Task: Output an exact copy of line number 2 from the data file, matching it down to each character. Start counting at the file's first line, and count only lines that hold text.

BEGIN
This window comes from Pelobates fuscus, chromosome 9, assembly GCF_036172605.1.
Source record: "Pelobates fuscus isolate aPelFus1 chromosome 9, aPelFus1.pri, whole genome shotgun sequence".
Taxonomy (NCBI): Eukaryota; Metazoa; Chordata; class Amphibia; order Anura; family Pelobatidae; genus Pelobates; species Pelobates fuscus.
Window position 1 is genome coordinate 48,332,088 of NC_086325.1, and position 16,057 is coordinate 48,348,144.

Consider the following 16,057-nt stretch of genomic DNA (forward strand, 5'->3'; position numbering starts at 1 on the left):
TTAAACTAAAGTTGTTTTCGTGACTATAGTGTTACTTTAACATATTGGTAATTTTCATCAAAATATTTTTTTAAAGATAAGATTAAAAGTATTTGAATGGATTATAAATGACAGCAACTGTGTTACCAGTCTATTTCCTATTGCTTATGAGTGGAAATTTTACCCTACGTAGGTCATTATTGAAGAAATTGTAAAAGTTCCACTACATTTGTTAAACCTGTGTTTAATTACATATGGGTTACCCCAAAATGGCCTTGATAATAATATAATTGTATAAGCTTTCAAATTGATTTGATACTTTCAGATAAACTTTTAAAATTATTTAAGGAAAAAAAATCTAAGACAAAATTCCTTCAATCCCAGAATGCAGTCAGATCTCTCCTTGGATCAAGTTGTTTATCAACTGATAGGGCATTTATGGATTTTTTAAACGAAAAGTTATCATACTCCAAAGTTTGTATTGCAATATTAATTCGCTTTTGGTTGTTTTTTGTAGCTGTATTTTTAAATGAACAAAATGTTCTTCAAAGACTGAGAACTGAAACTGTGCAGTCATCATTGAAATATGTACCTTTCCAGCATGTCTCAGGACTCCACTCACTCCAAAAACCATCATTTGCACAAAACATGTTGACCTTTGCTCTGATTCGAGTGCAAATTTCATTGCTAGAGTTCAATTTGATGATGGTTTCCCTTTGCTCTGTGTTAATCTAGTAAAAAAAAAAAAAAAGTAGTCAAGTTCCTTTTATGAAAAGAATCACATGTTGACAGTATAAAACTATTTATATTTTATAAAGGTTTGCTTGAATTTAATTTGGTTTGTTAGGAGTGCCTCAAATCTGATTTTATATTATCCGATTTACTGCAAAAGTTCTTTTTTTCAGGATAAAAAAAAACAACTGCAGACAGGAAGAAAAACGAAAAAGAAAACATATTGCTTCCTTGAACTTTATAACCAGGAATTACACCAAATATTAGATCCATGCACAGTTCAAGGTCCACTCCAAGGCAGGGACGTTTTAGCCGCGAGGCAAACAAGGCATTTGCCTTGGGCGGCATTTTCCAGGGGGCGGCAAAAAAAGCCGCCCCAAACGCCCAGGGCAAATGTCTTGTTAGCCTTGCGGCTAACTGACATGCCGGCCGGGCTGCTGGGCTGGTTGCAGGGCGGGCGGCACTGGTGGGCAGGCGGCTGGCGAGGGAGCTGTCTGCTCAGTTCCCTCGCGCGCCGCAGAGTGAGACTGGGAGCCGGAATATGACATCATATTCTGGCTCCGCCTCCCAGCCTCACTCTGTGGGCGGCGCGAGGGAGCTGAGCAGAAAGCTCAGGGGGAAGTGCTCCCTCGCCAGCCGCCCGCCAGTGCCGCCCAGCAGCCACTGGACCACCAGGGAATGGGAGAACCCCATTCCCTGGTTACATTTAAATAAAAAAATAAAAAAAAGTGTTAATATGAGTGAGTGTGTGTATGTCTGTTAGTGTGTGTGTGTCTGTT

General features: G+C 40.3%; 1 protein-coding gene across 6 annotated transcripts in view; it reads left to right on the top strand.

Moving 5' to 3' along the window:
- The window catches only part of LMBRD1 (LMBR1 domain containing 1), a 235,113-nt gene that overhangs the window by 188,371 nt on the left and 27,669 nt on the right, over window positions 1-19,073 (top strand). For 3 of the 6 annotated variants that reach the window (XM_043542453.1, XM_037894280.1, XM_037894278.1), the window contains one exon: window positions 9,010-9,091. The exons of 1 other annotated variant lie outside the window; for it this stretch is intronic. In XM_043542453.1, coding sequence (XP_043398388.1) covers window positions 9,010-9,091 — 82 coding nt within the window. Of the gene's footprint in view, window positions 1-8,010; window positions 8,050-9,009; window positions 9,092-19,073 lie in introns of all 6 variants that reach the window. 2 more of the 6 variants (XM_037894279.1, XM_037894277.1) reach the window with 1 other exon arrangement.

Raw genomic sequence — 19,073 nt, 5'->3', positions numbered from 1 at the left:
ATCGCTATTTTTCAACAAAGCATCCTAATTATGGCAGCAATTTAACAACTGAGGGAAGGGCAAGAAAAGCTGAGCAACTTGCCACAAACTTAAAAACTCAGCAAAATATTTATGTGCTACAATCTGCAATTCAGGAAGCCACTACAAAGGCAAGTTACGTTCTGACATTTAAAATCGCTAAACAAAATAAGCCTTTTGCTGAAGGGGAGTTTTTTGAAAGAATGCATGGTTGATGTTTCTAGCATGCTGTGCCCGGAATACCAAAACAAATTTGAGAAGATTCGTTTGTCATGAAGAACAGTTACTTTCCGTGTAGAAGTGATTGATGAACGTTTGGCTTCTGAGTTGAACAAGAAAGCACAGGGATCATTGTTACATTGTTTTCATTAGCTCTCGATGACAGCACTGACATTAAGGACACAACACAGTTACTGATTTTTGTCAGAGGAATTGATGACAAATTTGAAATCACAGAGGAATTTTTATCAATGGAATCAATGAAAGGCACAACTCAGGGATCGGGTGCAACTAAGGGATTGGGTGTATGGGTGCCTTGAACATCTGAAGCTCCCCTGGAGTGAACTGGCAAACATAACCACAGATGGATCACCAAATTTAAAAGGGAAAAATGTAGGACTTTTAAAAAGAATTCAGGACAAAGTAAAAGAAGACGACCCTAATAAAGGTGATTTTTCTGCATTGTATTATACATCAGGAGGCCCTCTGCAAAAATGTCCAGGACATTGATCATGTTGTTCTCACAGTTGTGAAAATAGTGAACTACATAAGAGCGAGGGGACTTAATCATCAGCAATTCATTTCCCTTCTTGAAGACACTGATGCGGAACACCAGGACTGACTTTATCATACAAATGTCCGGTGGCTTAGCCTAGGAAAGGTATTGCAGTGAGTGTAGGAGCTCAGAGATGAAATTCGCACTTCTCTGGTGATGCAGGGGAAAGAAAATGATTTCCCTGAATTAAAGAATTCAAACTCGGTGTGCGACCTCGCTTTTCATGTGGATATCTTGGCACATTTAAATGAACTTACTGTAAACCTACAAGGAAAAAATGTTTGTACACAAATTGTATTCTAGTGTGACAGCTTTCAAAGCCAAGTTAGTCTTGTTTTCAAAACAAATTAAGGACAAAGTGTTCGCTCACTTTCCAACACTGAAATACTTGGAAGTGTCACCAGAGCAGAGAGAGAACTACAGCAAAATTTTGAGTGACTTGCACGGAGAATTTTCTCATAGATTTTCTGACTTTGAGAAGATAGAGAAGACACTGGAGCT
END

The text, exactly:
Source record: "Pelobates fuscus isolate aPelFus1 chromosome 9, aPelFus1.pri, whole genome shotgun sequence".